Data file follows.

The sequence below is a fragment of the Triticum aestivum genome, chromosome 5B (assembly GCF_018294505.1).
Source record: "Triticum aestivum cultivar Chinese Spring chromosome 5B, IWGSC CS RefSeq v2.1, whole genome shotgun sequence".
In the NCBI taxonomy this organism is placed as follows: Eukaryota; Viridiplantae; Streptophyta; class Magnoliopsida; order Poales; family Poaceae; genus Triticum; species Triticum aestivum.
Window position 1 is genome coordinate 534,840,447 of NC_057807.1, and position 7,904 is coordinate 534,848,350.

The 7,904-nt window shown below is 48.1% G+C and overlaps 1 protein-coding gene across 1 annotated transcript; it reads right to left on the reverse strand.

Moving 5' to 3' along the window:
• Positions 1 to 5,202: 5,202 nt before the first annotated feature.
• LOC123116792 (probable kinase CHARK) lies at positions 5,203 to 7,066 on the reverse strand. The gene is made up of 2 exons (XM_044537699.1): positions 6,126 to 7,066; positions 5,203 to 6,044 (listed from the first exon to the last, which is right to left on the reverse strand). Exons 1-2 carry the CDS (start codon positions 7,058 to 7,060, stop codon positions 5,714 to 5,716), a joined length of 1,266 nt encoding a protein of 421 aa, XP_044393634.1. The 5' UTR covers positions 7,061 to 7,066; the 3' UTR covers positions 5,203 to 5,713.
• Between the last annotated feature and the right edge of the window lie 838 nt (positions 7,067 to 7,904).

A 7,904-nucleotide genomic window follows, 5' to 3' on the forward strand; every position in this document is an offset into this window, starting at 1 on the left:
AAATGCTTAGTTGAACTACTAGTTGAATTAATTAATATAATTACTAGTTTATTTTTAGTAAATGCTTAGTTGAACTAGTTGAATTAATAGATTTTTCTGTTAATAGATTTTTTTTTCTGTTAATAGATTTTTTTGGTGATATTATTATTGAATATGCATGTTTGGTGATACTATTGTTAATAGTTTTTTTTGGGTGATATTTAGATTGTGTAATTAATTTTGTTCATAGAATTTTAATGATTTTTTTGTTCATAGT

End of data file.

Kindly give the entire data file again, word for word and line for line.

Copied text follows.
The sequence below is a fragment of the Triticum aestivum genome, chromosome 5B (assembly GCF_018294505.1).
Source record: "Triticum aestivum cultivar Chinese Spring chromosome 5B, IWGSC CS RefSeq v2.1, whole genome shotgun sequence".
In the NCBI taxonomy this organism is placed as follows: Eukaryota; Viridiplantae; Streptophyta; class Magnoliopsida; order Poales; family Poaceae; genus Triticum; species Triticum aestivum.
Window position 1 is genome coordinate 534,840,447 of NC_057807.1, and position 7,904 is coordinate 534,848,350.

The 7,904-nt window shown below is 48.1% G+C and overlaps 1 protein-coding gene across 1 annotated transcript; it reads right to left on the reverse strand.

Moving 5' to 3' along the window:
• Positions 1 to 5,202: 5,202 nt before the first annotated feature.
• LOC123116792 (probable kinase CHARK) lies at positions 5,203 to 7,066 on the reverse strand. The gene is made up of 2 exons (XM_044537699.1): positions 6,126 to 7,066; positions 5,203 to 6,044 (listed from the first exon to the last, which is right to left on the reverse strand). Exons 1-2 carry the CDS (start codon positions 7,058 to 7,060, stop codon positions 5,714 to 5,716), a joined length of 1,266 nt encoding a protein of 421 aa, XP_044393634.1. The 5' UTR covers positions 7,061 to 7,066; the 3' UTR covers positions 5,203 to 5,713.
• Between the last annotated feature and the right edge of the window lie 838 nt (positions 7,067 to 7,904).

A 7,904-nucleotide genomic window follows, 5' to 3' on the forward strand; every position in this document is an offset into this window, starting at 1 on the left:
AAATGCTTAGTTGAACTACTAGTTGAATTAATTAATATAATTACTAGTTTATTTTTAGTAAATGCTTAGTTGAACTAGTTGAATTAATAGATTTTTCTGTTAATAGATTTTTTTTTCTGTTAATAGATTTTTTTGGTGATATTATTATTGAATATGCATGTTTGGTGATACTATTGTTAATAGTTTTTTTTGGGTGATATTTAGATTGTGTAATTAATTTTGTTCATAGAATTTTAATGATTTTTTTGTTCATAGT